When you start a new skin care routine or you incorporate new products into your current regimen, you may experience breakouts or skin flaking. This process is sometimes called purging. This is a normal, short-term condition where the skin will rid itself of underlying oil, bacteria, or dirt, according to Dr.
It takes between 2-8 weeks for the skin to become acclimated to new skincare products, and only then can you start to see results. Initially you may notice a negative effect on your skin, such as dryness, redness and spots. This is part of the skin's natural purging process, and is completely normal.
Skin purging is a process that happens when certain skincare ingredients increase skin cell turnover. This encourages shedding of old, dead cells and growth of new, healthy ones. Unfortunately, this process often makes the skin look worse before it looks better.
How long does it take for skin to purge? Unfortunately, purging can be a lengthy process and it can take up to three or so months before results start to show, especially if the treatment is an acne medicated treatment.
Generally speaking, dermatologists say purging should be over within four to six weeks of starting a new skin care regimen. If your purge lasts longer than six weeks, consult your dermatologist.
Skin purging occurs because newly introduced skincare ingredients increase the rate at which your skin cells turnover, causing you to shed more dead skin cells than usual. This, in turn, pushes layers of dead skin off and also brings clogged pores to the surface, Chang says, resulting in more breakouts.
Skin purging typically looks like tiny red bumps on the skin that are painful to touch. They are often accompanied by whiteheads or blackheads. It can also cause your skin to become flaky. The flare ups caused by purging have a shorter lifespan than a breakout.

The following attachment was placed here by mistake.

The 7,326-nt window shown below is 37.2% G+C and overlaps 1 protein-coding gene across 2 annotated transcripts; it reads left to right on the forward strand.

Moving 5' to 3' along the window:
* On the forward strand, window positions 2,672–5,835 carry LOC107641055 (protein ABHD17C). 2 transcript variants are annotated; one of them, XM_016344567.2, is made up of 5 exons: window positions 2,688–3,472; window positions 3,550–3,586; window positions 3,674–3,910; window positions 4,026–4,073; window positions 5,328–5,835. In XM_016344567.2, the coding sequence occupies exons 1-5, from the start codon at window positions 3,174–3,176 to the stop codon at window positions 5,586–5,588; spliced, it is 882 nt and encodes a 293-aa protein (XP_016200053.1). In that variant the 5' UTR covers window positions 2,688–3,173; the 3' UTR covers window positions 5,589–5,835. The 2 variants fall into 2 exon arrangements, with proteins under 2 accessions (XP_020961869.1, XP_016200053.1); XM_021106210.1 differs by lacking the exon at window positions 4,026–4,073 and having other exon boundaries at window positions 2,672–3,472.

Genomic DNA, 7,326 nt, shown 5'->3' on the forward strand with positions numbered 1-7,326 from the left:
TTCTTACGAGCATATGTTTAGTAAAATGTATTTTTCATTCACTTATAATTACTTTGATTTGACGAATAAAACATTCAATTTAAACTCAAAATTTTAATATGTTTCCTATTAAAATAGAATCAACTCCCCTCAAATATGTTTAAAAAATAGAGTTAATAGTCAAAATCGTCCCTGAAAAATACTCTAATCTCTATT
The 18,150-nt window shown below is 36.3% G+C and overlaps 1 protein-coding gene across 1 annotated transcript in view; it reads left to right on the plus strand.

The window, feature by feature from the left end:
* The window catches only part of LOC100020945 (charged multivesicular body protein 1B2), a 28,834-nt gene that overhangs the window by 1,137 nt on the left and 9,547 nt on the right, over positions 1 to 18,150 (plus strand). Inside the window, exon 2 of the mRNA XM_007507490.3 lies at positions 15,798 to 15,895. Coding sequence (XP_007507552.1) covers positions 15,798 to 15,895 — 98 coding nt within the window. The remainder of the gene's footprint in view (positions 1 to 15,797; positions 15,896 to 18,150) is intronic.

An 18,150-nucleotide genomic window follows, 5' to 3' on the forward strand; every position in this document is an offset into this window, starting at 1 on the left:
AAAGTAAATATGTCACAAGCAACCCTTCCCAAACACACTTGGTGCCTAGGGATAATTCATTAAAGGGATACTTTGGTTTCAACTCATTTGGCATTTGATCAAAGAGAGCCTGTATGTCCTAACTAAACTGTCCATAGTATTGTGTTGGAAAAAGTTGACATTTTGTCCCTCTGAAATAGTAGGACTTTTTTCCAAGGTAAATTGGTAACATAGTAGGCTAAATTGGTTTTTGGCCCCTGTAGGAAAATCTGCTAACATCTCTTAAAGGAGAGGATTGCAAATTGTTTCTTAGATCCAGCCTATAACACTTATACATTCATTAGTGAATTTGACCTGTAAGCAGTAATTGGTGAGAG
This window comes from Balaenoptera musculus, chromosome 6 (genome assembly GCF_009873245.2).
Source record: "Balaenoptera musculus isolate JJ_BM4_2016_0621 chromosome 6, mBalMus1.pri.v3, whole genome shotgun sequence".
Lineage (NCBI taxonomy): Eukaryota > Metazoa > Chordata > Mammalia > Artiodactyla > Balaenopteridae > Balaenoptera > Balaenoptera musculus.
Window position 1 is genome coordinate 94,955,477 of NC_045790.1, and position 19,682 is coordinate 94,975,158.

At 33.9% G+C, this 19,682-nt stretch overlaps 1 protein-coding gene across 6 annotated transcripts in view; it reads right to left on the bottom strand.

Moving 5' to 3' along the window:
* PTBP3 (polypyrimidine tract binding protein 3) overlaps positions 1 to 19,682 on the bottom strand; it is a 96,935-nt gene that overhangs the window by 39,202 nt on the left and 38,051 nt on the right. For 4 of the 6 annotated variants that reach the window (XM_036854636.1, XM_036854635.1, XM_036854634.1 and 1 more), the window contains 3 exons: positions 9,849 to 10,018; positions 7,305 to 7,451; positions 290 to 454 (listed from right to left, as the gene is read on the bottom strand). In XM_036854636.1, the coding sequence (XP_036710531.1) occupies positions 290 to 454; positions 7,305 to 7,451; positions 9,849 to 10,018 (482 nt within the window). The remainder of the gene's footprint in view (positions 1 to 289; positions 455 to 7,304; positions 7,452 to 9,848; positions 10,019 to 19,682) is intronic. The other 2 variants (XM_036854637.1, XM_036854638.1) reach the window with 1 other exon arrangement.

Purging is a sign that the product is working and you should continue with the treatment as prescribed. After a few weeks of purging, your skin and acne will have noticeably improved. Breaking out is when your skin is reacting because it is sensitive to something in the new product.
How to treat skin purging. “If the skin barrier is compromised when you see purging then start ingredients which help with barrier repair, such as ceramides and hyaluronic acid in a non-comedogenic formulation. If you are using a treatment or product continue with a slower approach.”
If you want to prevent skin purging or limit a purge's severity, make sure you introduce your new acne treatment products slowly into your routine. This is true of other skincare products for most skin conditions! Slow and steady usually wins the race.
"Ideally the skin is smooth, supple, and uniform in color," Waldorf said. If your skin feels less bumpy, the size of your pores has been reduced, and you're noticing less marks, acne, and discoloration, your products are likely working.
Though some people do report experiencing irritation and breakouts after using the ingredient, niacinamide is unlikely to cause purging. That's because it doesn't affect the skin in a way that usually triggers purging.